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New findings in cell communication may contribute to new cancer treatments

Image courtesy of Dr. Emil Lou

Human ovarian cancer SKOV3 OC cells (stained green) connected with immortalized ovarian surface epithelial cell stromal cells (stained red) via tunneling nanotubes.

Researchers from the University of Minnesota recently discovered cells directly transfer tumor-causing microRNAs via tunneling nanotubes. Intercellular communication among distant and proximal cells is vital to survival in multicellular organisms. This communication is also extremely important in understanding cancerous tumor growth.

Gastrointestinal oncologist Emil Lou, M.D., Ph.D., collaborated with assistant professor and microRNA expert Subree Subramanian, Ph.D., on the findings published in the journal Translational Research.

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Middle-aged men most likely to die from alcohol poisoning

Photo: The Bottle/CC/

In a study released last week, the Centers for Disease Control and Prevention (CDC) found an average of six Americans die each day from alcohol poisoning, and the majority are middle-aged men between 35-64 years old. Alcohol poisoning is caused by consuming large amounts of alcohol in a short period of time.

The study analyzed National Vital Statistics System data, and found that three-quarters of the more than 2,200 people aged 15 and older who died of alcohol poisoning between 2010 and 2012 were between 35-64 years old.

Health Talk spoke with Toben Nelson, Sc.D., associate professor in the School of Public Health at the University of Minnesota about his reactions to the CDC study.

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In the news: Tips for a good night’s sleep

Photo courtesy Flickr user Matthew T Rader

It may be worth it to think twice before picking up your iPad, tablet or laptop computer before bedtime. Using technology devices with bright screens could negatively affect the amount of sleep we are getting, which in correlation affects our brain health.

In a recent interview with KARE 11, Michael Howell, M.D., director of the Sleep Medicine Fellowship at the University of Minnesota, shared five tips concerning how to get a better night’s sleep:

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In the News: UMN researchers identify new strain of deadly pig virus in U.S.

Photo courtesy of the USDA via Flickr

Porcine epidemic diarrhea virus (PEDv) has resulted in the deaths of millions of pigs and piglets since its introduction to the United States in early 2013. Since its introduction, the University of Minnesota has been on the frontline of PEDV disease spread prevention research with the development of rapid detection and herd surveillance tests.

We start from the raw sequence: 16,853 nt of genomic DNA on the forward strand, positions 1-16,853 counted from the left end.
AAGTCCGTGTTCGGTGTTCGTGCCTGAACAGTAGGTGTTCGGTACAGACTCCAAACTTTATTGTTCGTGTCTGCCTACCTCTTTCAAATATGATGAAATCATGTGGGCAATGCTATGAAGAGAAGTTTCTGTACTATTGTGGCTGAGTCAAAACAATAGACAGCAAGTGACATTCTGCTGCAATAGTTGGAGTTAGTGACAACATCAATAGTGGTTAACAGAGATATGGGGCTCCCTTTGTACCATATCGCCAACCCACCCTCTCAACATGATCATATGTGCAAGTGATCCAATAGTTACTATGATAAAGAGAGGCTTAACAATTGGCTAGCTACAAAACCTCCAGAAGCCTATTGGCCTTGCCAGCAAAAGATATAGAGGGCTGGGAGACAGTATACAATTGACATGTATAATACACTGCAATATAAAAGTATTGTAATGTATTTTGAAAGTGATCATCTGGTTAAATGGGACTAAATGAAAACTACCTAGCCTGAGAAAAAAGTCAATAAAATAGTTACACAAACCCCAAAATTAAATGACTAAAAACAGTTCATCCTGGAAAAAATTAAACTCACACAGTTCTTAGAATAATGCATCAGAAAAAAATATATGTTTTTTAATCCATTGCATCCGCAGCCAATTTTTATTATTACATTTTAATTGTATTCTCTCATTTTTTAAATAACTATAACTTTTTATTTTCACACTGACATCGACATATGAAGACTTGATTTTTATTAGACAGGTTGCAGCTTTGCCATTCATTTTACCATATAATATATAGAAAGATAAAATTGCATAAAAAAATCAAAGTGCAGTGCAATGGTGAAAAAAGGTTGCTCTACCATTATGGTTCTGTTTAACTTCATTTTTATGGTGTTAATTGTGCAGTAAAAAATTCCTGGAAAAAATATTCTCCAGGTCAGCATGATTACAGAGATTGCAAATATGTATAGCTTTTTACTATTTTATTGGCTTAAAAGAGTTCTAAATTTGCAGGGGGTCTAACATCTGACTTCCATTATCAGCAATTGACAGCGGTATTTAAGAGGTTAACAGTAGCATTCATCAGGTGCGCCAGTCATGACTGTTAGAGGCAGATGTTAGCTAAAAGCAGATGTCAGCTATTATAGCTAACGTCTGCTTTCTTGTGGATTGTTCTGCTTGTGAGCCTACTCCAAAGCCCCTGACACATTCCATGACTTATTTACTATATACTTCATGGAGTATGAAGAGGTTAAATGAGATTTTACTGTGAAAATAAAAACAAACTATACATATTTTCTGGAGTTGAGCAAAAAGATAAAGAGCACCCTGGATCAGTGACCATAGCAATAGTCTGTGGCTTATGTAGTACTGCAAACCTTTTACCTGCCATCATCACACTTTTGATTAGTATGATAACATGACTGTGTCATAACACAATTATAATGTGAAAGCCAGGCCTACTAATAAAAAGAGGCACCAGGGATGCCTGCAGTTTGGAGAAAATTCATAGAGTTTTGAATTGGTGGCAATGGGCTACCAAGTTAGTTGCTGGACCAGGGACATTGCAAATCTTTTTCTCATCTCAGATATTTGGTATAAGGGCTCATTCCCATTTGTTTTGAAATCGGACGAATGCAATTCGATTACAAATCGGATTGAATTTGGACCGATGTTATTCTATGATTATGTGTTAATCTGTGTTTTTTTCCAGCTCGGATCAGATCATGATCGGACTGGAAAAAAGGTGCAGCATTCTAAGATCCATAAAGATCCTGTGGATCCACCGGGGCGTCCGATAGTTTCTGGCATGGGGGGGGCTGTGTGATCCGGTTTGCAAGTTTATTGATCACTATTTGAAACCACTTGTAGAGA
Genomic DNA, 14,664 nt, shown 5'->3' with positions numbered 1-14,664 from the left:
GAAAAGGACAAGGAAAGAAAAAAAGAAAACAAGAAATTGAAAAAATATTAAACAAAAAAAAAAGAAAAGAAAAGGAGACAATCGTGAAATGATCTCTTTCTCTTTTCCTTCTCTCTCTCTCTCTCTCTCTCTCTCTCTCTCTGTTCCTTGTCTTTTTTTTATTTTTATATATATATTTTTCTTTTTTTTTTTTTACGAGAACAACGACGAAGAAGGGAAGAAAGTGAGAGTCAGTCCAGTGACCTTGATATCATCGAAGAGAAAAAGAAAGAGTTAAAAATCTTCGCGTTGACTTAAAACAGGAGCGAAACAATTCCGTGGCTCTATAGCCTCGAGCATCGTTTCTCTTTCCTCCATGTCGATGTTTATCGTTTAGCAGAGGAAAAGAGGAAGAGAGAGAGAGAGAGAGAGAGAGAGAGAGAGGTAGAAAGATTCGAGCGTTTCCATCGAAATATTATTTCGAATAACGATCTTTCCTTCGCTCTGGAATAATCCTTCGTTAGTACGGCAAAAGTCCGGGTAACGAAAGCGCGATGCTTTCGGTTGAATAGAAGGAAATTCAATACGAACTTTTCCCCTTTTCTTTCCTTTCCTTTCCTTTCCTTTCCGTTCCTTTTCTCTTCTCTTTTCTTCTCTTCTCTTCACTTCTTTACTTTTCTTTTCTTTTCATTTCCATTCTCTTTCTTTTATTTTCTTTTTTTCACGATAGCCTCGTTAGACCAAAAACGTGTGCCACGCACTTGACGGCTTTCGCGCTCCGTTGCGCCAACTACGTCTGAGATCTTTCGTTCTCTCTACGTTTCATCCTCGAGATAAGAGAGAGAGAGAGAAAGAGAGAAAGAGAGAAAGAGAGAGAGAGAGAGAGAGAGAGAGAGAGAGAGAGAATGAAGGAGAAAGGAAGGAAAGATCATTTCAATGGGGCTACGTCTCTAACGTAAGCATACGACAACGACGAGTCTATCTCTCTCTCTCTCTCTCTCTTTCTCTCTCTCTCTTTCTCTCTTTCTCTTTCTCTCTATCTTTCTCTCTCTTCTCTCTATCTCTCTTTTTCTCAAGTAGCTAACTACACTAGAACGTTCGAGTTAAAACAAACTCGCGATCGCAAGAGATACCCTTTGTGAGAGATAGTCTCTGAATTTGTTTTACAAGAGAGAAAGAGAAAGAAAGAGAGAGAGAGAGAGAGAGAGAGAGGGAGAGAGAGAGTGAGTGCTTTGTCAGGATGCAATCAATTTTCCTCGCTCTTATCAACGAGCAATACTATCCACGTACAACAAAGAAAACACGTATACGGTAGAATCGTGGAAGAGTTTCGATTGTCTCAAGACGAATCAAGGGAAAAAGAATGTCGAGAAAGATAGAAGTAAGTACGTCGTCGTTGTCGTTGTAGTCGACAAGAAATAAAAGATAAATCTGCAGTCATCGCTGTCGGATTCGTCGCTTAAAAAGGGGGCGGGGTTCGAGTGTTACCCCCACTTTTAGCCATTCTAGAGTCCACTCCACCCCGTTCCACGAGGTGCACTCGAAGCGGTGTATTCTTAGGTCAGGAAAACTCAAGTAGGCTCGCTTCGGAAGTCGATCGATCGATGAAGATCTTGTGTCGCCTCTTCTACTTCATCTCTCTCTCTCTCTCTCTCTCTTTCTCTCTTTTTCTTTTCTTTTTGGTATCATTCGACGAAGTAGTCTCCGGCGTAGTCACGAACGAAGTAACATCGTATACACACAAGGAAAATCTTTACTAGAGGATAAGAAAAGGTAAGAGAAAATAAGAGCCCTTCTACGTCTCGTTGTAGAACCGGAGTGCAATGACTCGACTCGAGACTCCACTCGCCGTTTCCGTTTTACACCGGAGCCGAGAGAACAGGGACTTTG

University of Minnesota College of Veterinary Medicine experts have now contributed to PEDV understanding by detecting a new, third strain of the disease on a Minnesota hog farm. The strain was found to be at least as virulent as the original strain that emerged in the U.S. in early 2013, according to Reuters.

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Report maps complex challenges to Ebola vaccine efforts


As experimental Ebola vaccines start to head toward large clinical trials in Africa, a report released today by academic experts and a British charitable foundation spelled out the complexity of the challenges involved in providing a vaccine to help stop West Africa’s sprawling epidemic.

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In the News: Best and worst diets for 2015

Photo courtesy Flickr user Jessicalettucetomato

“New year, new waistline,” seems to be the goal of many this time of year. If you’re just starting your weight-loss journey, or well into it, chances are you’ve researched which diet yields the best results.

Although dieting has a bad reputation, there are viable options for those looking to stick to an outlined plan. U.S. News & World Report recently published its results for Best Diets of 2015. Ratings are based on judgments of nutrition scientists, most of whom are academic. Topping the list for the fifth year was the DASH diet, which focuses on preventing and lowering high blood pressure while promoting weight-loss by eating a balanced diet.

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